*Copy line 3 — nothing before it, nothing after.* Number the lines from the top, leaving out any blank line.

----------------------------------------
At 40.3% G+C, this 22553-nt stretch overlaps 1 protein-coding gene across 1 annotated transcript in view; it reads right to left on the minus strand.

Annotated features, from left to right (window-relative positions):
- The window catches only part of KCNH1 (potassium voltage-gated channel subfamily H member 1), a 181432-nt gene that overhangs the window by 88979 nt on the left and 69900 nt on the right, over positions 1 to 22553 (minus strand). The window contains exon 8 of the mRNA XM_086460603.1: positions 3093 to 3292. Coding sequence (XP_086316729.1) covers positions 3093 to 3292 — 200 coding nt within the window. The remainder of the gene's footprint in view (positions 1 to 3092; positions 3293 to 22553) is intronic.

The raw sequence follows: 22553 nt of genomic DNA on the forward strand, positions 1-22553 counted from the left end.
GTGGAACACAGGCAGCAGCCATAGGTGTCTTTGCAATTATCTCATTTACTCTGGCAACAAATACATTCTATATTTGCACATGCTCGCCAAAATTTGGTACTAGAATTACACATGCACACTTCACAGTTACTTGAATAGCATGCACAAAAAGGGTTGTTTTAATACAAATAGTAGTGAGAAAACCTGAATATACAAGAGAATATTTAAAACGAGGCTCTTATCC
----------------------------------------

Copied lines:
- The window catches only part of KCNH1 (potassium voltage-gated channel subfamily H member 1), a 181432-nt gene that overhangs the window by 88979 nt on the left and 69900 nt on the right, over positions 1 to 22553 (minus strand). The window contains exon 8 of the mRNA XM_086460603.1: positions 3093 to 3292. Coding sequence (XP_086316729.1) covers positions 3093 to 3292 — 200 coding nt within the window. The remainder of the gene's footprint in view (positions 1 to 3092; positions 3293 to 22553) is intronic.